Despite having the bene t of emerging from a similar legal system , laws in the United States and England that deal with health-related rights of prisoners have diverged. The establishment of the US Constitution and the prohibition on cruel and unusual punishment has directed US approaches toward that test of whether a health care de cit or practice can be seen as a cruel or unusual punishment, an approach that has, however, come to be recently re ected in England since appeals to the European Court of Human Rights are, based on Article 3 of the European Convention on Human Rights, couched in similar language (“no-one shall be subject to torture or to inhuman or degrading treatment or punishment”). The wide differences in the content and amount of case law relating to health care in jails and prisons, however, would appear to be also based on contextual factors in the two jurisdictions. While it appears that prisoners are more litigious in the United States, this could be due to different approaches to legal funding (in the United States a successful litigant might expect to be awarded their fees, and lawyers may operate on the contingency of success). Further, the respective approaches to health care in the two jurisdictions are radically different, with the National Health Service (NHS) in the UK providing health care access for all, while the US system relies largely on purchased private or public health insurance, usually through one’s employment, with differing safety-net entitlements on a state-by-state basis. While there is a view that health care is a right in the UK, in the United States it still tends to be seen as a service for payment rather than a right. The recent integration of the UK prison medical service into the NHS has emphasized the lack of conceptual difference between health care for those incarcerated and in the free world. In contrast, the United States is the “only wealthy, industrialized nation that does not ensure that all citizens have coverage” (National Institute of Medicine, 2004). Such differences in philosophical and funding approaches may also underlie the different volume and approach to prison health law in the two jurisdictions. Finally, there are different “ lters” in the two countries which may partly account for the different volumes of cases. First, in the UK, the jurisdictions have of cers – the Inspector-General of Prisons and the Health Ombudsman – whose position has been established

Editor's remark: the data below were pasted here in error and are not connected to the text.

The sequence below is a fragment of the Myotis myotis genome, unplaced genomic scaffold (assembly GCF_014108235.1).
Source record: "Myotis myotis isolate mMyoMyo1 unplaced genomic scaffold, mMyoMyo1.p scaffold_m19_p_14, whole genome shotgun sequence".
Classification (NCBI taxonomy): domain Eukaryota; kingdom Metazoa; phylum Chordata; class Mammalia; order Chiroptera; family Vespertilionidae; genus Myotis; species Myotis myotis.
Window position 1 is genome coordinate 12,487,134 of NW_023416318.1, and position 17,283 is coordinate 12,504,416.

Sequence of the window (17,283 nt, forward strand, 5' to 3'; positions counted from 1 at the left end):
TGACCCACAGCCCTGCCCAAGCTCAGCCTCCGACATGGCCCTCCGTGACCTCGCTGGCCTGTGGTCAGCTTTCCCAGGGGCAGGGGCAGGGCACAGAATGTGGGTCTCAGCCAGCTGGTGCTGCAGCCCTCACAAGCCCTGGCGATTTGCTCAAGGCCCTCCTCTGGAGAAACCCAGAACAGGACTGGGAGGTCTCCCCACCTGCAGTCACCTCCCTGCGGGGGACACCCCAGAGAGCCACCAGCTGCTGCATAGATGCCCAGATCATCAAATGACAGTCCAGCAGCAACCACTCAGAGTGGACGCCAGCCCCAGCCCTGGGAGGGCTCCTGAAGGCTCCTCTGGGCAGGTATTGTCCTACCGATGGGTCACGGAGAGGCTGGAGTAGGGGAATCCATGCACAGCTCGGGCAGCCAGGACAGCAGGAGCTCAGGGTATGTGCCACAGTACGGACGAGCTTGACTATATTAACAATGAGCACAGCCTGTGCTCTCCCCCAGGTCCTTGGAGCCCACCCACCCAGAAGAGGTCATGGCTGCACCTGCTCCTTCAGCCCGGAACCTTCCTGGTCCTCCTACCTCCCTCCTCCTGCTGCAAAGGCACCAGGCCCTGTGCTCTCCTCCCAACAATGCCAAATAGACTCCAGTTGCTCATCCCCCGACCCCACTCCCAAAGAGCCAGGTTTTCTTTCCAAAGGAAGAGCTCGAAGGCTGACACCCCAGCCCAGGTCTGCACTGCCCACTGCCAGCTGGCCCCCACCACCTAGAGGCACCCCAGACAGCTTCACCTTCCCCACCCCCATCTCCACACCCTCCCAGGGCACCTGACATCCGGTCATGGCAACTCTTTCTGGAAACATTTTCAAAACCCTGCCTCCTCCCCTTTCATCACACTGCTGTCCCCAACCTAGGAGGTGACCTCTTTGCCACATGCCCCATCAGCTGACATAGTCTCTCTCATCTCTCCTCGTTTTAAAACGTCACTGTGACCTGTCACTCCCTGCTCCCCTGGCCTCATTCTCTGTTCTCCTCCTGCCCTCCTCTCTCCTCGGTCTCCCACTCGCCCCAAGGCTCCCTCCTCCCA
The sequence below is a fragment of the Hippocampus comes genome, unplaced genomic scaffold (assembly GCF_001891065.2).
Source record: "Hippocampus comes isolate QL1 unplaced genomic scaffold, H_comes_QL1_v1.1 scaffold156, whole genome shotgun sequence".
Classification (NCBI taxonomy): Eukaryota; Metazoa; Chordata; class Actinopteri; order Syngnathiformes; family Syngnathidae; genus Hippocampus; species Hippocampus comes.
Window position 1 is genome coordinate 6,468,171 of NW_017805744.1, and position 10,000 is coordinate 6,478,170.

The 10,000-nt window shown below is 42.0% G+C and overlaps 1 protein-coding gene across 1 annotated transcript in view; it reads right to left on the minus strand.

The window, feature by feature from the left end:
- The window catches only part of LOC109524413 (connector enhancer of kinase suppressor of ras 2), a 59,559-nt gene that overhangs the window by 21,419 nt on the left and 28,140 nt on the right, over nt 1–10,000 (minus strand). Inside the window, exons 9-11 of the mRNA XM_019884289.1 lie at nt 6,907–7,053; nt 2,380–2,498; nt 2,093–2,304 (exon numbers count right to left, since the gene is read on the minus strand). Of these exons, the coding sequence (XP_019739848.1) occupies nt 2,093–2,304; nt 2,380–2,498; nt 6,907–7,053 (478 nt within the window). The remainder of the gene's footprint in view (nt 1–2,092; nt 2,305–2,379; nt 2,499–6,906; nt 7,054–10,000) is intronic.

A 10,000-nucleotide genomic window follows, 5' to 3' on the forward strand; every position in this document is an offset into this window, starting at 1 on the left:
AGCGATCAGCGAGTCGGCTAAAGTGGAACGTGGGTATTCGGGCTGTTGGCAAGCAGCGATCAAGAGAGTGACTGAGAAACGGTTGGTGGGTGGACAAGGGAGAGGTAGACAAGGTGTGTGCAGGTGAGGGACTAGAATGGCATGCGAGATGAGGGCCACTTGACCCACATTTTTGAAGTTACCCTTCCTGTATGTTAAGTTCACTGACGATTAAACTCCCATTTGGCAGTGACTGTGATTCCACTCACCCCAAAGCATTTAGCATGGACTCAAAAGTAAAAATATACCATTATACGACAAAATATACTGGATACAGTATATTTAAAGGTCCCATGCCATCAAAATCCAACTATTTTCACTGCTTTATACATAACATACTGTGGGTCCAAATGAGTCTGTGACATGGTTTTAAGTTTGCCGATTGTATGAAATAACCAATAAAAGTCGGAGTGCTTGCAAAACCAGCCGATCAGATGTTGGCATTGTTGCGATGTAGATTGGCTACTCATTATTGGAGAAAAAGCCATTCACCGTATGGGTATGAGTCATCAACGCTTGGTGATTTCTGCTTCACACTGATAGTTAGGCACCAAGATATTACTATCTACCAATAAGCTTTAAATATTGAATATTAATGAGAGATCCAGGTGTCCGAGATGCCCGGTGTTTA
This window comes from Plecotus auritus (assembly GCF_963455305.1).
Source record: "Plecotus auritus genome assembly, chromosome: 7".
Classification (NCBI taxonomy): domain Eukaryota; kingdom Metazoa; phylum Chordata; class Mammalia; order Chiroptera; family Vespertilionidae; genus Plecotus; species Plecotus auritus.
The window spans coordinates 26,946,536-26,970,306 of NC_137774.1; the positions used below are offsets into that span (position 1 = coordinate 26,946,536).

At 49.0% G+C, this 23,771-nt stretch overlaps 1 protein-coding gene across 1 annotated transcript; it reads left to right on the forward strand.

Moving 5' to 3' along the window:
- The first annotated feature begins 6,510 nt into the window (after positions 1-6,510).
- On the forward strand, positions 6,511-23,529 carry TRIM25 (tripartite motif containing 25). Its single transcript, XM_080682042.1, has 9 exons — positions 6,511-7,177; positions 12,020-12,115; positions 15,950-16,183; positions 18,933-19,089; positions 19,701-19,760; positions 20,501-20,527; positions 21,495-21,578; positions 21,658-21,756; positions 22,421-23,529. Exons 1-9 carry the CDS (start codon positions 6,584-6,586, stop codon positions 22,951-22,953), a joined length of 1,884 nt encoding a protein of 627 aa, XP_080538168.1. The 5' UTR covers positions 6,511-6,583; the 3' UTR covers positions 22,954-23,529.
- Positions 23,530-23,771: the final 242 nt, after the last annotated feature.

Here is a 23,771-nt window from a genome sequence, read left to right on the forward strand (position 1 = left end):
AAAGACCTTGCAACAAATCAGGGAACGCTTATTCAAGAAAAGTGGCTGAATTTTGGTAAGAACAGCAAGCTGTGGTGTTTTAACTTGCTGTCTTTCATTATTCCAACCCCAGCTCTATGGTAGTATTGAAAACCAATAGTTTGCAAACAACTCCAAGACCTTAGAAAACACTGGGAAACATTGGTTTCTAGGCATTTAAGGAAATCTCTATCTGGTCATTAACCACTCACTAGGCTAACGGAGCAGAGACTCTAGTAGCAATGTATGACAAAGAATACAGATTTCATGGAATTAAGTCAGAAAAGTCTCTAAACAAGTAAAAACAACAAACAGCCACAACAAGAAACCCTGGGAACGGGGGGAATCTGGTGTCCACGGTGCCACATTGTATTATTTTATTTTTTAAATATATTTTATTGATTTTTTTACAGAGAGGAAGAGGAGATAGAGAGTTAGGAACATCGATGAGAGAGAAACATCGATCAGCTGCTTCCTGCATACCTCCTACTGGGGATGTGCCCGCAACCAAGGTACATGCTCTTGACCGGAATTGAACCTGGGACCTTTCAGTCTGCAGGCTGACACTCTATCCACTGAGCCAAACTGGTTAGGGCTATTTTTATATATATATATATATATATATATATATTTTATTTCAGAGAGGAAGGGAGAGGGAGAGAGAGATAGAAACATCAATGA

speci cally to deal with inadequate standards abuses in the prison system generally (in the case of the Inspector-General) and in health care speci cally (in the case of the Health Ombudsman). There is also the post of Prison and Probation Ombudsman in the Prison Service in England and Wales, with speci c staff positions for health matters. Thus, egregious or negligent practices are likely to be ltered out and dealt with before reaching the courts. Holders of the of ces of Inspector-General of Prisons, Health Ombudsman and Prison and Probation Ombudsman have been extremely active (indeed, proactive) in defense of prisoners’ rights. Second, there is also the cause of action of misfeasance in public of ce, alleging the of ce-holder has misused or abused their power, open to prisoners (which is not relevant here).